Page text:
In the drawings:
FIG. 1 is a plan view of the highly visible firearm target of my invention, with the face sheet thereof partly removed, the target being in pristine, unused condition.
FIG. 2 is a plan view similar to FIG. 1 illustrating the appearance of the target after use.
FIG. 3 is a fragmentary sectional view taken along line 3--3 of FIG. 2.
FIG. 4 is a fragmentary plan view illustrating an alternate means for attaching the target face sheet to its underlying backing sheet.
FIG. 5 is a fragmentary plan view, similar to FIG. 2, illustrating a used target patched for reuse.
FIG. 6 is a plan view illustrating the patched target of FIG. 5 after a second use.
FIG. 7 is a sectional view taken along line 7--7 of FIG. 6.
FIG. 8 is an underside perspective view of the patch employed in the targets of FIGS. 5 and 6.
FIG. 9 is a perspective view, broken away to show interior construction, of a dispensing assembly which may be employed for the storage and dispensing of the patches of FIG. 8.
FIG. 10 is a fragmentary, exploded, perspective view illustrating the target of the invention in association with a bulls-eye patch which adapts the target for a special purpose.
FIG. 11 is an exploded perspective view illustrating still another method of assembling the target.
1. Field of the Invention
This invention relates to a highly visible, point of impact, firearm target. It pertains particularly to firearm targets suitable for use at long range wherein the bullet puncture area enlarges and becomes readily visible from a distance.
2. Description of the Prior Art
A commonplace problem presented when target shooting with conventional targets, particularly during long range target shooting, is the fact that the bullet holes through the target are almost invisible to the marksman. This problem is particularly acute when the rounds are of small caliber. Hence, when it is desired to determine the shooting score after firing a number of rounds, it often is necessary to travel to the target in order to inspect it at close range. After each inspection, the marksman must return to the shooting station before resuming practice. This obviously is a time-consuming routine which is irritating and interrupts the marksman's attentive effort.
It heretofore has been proposed (Loe U.S. Pat. No. 3,895,803) to provide a laminar indicating target wherein the face surfaces of the laminae are of contrasting colors. Upon bullet impact, the outer layer is caused to separate from the underlying layer in the vicinity of the bullet hole, thereby rendering the location of the impact more readily visible because of the exposure of an increased area of the underlying lamina of a contrasting color.
In practice, this desired result is difficult to achieve for two fundamental reasons:
First, it is difficult to provide an outer lamina which will not soak into, or be transferred to, the underlying lamina, thereby destroying the color contrast between the two laminae and thwarting the purposes of the invention.
Second, it is difficult to provide a surface lamina which, upon bullet impact, is removed selectively to the desired degree in the immediate area of the bullet hole only. It will be apparent that if a sufficient amount of the surface lamina is not removed, the purpose of the target is thwarted. On the other hand, if too much of the surface lamina is removed, the bullet holes will not be marked separately from each other but will fuse one into the other. This also defeats the purposes of the target.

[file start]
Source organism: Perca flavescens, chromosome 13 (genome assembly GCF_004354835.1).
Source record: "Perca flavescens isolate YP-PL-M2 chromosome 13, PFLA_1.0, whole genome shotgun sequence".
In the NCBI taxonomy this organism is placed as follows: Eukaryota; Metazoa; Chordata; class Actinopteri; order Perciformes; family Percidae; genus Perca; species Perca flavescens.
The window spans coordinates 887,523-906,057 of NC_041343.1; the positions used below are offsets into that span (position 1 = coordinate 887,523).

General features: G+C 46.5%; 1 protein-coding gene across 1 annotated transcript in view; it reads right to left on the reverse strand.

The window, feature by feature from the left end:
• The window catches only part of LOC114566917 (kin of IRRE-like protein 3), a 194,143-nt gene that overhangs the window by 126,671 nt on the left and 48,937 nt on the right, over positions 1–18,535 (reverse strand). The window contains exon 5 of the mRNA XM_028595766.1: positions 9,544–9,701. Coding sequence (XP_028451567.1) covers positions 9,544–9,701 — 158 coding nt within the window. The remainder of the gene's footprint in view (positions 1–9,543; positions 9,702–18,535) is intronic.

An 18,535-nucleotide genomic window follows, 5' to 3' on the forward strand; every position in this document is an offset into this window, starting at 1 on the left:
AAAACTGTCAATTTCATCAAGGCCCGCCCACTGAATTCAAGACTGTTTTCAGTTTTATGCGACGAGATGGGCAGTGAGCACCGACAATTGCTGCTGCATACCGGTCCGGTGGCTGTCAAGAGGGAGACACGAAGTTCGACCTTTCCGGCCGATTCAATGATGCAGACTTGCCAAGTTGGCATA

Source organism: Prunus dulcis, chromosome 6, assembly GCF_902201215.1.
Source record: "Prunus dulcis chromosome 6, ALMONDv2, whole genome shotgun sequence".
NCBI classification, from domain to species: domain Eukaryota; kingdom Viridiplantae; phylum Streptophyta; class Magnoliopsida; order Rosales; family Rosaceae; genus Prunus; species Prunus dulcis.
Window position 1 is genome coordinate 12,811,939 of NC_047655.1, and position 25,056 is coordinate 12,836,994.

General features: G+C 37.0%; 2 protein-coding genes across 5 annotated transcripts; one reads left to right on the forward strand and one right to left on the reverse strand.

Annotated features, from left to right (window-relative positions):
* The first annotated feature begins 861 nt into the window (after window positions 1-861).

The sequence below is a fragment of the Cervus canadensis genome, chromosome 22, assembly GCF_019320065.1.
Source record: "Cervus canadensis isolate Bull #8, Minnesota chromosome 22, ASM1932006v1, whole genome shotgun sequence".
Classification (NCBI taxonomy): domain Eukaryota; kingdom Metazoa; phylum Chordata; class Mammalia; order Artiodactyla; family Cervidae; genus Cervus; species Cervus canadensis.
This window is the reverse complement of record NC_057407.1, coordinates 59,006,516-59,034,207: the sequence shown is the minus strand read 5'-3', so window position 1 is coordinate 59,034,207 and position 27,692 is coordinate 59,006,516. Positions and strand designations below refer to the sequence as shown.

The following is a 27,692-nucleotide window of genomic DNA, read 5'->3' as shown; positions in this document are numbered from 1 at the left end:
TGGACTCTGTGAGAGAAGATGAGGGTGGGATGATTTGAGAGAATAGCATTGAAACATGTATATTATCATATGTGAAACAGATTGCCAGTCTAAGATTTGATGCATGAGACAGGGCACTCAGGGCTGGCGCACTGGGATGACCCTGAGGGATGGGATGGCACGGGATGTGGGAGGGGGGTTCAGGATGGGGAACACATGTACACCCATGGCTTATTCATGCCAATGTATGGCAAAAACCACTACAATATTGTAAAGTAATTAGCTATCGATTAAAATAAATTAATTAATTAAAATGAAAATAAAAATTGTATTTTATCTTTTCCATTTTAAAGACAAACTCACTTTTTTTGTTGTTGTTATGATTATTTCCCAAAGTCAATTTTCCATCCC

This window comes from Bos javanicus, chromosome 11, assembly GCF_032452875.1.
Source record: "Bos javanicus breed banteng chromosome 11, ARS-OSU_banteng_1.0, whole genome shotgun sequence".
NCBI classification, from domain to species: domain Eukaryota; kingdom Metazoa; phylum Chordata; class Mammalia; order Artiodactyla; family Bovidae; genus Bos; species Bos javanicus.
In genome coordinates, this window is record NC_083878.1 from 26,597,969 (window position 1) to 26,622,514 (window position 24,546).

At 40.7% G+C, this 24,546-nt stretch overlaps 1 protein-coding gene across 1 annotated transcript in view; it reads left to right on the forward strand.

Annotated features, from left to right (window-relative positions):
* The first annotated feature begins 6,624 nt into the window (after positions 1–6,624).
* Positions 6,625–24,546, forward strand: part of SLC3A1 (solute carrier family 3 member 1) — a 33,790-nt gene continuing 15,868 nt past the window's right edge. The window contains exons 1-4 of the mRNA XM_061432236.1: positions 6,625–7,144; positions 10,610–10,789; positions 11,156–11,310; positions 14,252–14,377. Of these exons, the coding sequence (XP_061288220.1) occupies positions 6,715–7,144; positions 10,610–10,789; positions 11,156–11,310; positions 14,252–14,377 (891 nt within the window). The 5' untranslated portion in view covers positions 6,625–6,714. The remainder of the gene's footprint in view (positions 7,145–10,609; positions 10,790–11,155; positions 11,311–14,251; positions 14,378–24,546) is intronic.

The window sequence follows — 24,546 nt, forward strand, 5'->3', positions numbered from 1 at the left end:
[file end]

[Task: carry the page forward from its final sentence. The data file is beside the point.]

The present invention has for its object the provision of a highly visible, point of impact firearm target which overcomes the problems of the laminar target described above and is characterized by the presence of enlarged, highly visible and readable bullet punctures after each use.
It is a further object of the present invention to provide a self-marking target which may be manufactured easily and inexpensively, and which is usable in accordance with conventional target shooting practices, but with the expenditure of much less effort.
Still another object of the present invention is the provision of a self-marking target which is amenble to patching, both to adapt it for a special purpose and/or to prepare it for re-use after it has been punctured during a preceding use.
The foregoing and other objects of my invention are achieved by the provision of a firearm target comprising a backing sheet of target grade paper or other suitable target material and, superimposed thereon, a discrete face sheet comprising an impact-shatterable material which shatters selectively in the immediate area of bullet impact upon impact by a bullet.
The outer face of the face sheet is imprinted or marked with a target of suitable character. The outer faces of the face sheet and backing sheet are of sharply contrasting colors, for example white and fluorescent red, or black.
Holding means such as adhesive means holds the face sheet to the backing sheet, principally in the superimposed marginal areas.
In use, the frangible face sheet shatters around the margins of the bullet hole upon impact by a bullet. This reveals an enlarged area of the underlying backing sheet of a contrasting color, thereby making the bullet hole more readily visible from a distance.
This application is a continuation of application Ser. No. 08/171,336, filed Dec. 14, 1993, now abandoned which is a continuation-in-part of application Ser. No. 08/055,555, filed May 3, 1993, abandoned.